Millions of households who currently own older, polluting diesel cars could be in a massive boost, as the Scottish Government is reportedly ready to offer financial incentives to replace the vehicles. In the programme published last week, the Scottish government announced it intends to test a mobility and scrappage scheme that would incentivise low-income households to travel sustainably by replacing their polluting vehicle.
The scheme will most likely benefit households that own ageing vehicles which no longer comply with the exhaust emissions standards set in low-emission zones in Scotland’s major cities.
This move to end the use of polluting cars as a part of the SNP-Green-led government’s move to cut transport-related emissions by reducing traffic in Scotland by a fifth by the end of the decade.
The poorest car owners are expected to be handed grants worth up to £3,000 to replace their car with alternative forms of sustainable travel, including the purchase of bicycles or membership to a cycle-hire scheme or car-sharing club, as well as multi-trip bus and rail tickets.
Gavin Thomson, of Friends of the Earth Scotland, told Scotland on Sunday: “Transport is our biggest source of climate emissions and cars are the biggest chunk of that, so tackling the climate crisis has to mean reducing cars. For struggling families, a scheme like this could make a big difference.”
The scheme was also hailed by Colin Howden, of the environmental campaign group Transform Scotland.
However, Neil Greig, of IAM RoadSmart, which represents motorists, said: “A scheme with cheaper bus fares or free bikes might have some attraction in urban areas . . . [but] there is little point in giving someone a free bus pass if there are no services to get them to work early in the morning or late at night.”
A similar scheme was trialled in Coventry last year, as car owners in Coventry were offered £3,000 in travel vouchers to scrap polluting older vehicles, in a bid to convince drivers to embrace a car-free lifestyle.
The scheme would offer “mobility credits” to drivers who own polluting cars that are over ten years old. These credits could then be used to pay for buses, trains, taxis and hire cars for the next two years while the old car is crushed into scrap.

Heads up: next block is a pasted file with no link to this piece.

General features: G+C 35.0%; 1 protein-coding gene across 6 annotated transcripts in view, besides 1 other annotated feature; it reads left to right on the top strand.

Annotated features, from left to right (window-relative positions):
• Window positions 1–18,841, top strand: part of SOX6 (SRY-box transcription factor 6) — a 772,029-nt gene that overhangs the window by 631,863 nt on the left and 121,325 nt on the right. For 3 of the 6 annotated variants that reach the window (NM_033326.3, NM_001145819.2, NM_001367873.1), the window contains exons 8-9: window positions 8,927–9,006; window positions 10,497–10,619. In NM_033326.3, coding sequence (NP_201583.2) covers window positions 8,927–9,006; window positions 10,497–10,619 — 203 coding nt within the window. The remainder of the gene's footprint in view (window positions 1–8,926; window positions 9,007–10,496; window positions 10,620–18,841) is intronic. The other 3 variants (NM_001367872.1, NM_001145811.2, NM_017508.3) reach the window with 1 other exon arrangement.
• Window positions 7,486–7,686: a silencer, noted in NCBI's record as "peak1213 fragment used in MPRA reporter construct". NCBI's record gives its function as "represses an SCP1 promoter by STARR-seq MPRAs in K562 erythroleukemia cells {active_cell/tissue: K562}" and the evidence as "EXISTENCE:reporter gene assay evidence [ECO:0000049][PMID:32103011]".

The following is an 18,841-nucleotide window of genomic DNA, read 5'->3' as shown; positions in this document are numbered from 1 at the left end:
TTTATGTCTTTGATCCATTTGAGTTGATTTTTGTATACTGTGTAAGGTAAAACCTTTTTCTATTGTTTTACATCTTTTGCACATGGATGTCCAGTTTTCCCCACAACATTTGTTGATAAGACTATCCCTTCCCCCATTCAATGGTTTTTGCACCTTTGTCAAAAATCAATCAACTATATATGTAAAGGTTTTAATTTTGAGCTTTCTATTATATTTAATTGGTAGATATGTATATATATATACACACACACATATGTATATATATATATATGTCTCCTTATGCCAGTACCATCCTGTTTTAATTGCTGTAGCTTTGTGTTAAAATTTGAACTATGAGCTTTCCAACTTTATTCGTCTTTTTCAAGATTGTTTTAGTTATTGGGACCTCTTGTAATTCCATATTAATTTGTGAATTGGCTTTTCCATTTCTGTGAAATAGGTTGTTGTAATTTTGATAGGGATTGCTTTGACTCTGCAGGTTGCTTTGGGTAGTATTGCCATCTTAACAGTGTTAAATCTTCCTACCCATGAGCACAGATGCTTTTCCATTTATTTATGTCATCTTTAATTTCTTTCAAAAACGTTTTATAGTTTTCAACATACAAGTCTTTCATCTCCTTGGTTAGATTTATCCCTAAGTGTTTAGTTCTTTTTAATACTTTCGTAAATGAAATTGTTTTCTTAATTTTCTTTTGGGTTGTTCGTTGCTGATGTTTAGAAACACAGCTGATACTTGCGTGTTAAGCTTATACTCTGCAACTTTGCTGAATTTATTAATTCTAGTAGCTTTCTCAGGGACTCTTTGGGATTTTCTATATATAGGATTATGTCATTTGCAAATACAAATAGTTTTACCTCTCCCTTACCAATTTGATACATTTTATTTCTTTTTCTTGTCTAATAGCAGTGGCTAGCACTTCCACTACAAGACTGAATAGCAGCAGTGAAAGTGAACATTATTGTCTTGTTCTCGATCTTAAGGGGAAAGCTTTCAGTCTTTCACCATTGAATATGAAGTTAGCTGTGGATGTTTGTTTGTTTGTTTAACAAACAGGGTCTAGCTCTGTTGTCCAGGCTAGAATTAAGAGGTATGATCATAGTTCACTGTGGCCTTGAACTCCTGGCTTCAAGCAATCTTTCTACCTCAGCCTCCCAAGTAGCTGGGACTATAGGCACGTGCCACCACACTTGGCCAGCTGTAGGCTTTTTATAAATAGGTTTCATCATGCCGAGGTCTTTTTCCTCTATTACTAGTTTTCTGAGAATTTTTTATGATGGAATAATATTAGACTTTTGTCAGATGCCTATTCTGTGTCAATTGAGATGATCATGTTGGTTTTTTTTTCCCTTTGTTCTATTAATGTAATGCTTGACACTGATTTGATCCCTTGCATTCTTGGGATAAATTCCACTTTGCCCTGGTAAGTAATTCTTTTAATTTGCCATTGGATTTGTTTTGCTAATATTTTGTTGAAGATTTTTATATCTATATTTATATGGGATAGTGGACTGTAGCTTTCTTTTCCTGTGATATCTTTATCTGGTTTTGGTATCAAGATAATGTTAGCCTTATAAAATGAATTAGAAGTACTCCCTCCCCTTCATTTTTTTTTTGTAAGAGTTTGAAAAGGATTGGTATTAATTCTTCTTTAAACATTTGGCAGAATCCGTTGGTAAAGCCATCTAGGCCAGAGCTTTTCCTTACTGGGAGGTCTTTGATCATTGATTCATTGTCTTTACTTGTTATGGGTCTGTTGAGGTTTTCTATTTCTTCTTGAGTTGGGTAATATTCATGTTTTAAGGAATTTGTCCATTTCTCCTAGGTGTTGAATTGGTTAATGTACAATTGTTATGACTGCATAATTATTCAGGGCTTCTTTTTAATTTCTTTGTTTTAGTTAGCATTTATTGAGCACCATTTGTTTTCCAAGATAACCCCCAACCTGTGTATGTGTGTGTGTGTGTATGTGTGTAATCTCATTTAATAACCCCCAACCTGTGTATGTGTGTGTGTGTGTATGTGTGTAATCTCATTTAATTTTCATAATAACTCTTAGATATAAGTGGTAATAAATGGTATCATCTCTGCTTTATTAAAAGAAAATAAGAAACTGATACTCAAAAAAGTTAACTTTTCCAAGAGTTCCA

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Transport for the West Midlands, which set up the project, hopes that it would reduce the congestion and improve Coventry’s poor air quality by encouraging drivers to ditch their vehicles and walk, cycle and use public transport more.
Andy Street, the Mayor of the West Midlands, said: “The West Midlands is facing a climate emergency, and tackling that means reducing air pollution and finding ways to encourage people to cut out unnecessary private car journeys in favour of public transport or active travel such as cycling and walking. Our innovative mobility credits scheme helps do exactly that.”
The pilot project was backed by £1million in funding from the Government, which was enough to take 250 cars off the road.
Speaking to the i, Mr Street added this scheme would help design a public transport service that could compete with the benefits provided by a private car.
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Mr Street noted the scheme would help in the design of public transport services that can compete with the private car.
He said: “The purpose is to learn, from those 250 people, what actually is necessary to change their behaviour. So that in planning public transport for the future, and encouraging more people to give up their polluting cars, we know what we need to do.
This scheme was part of a wide £22million research project funded by the Department for Transport, looking at future transport technologies and services.
The project is also supporting a two-year trial conducted by the University of Warwick that is testing whether transport options like e-scooters, a car club and a demand-responsive bus service could be used to replace car use in and around Warwick’s university campus.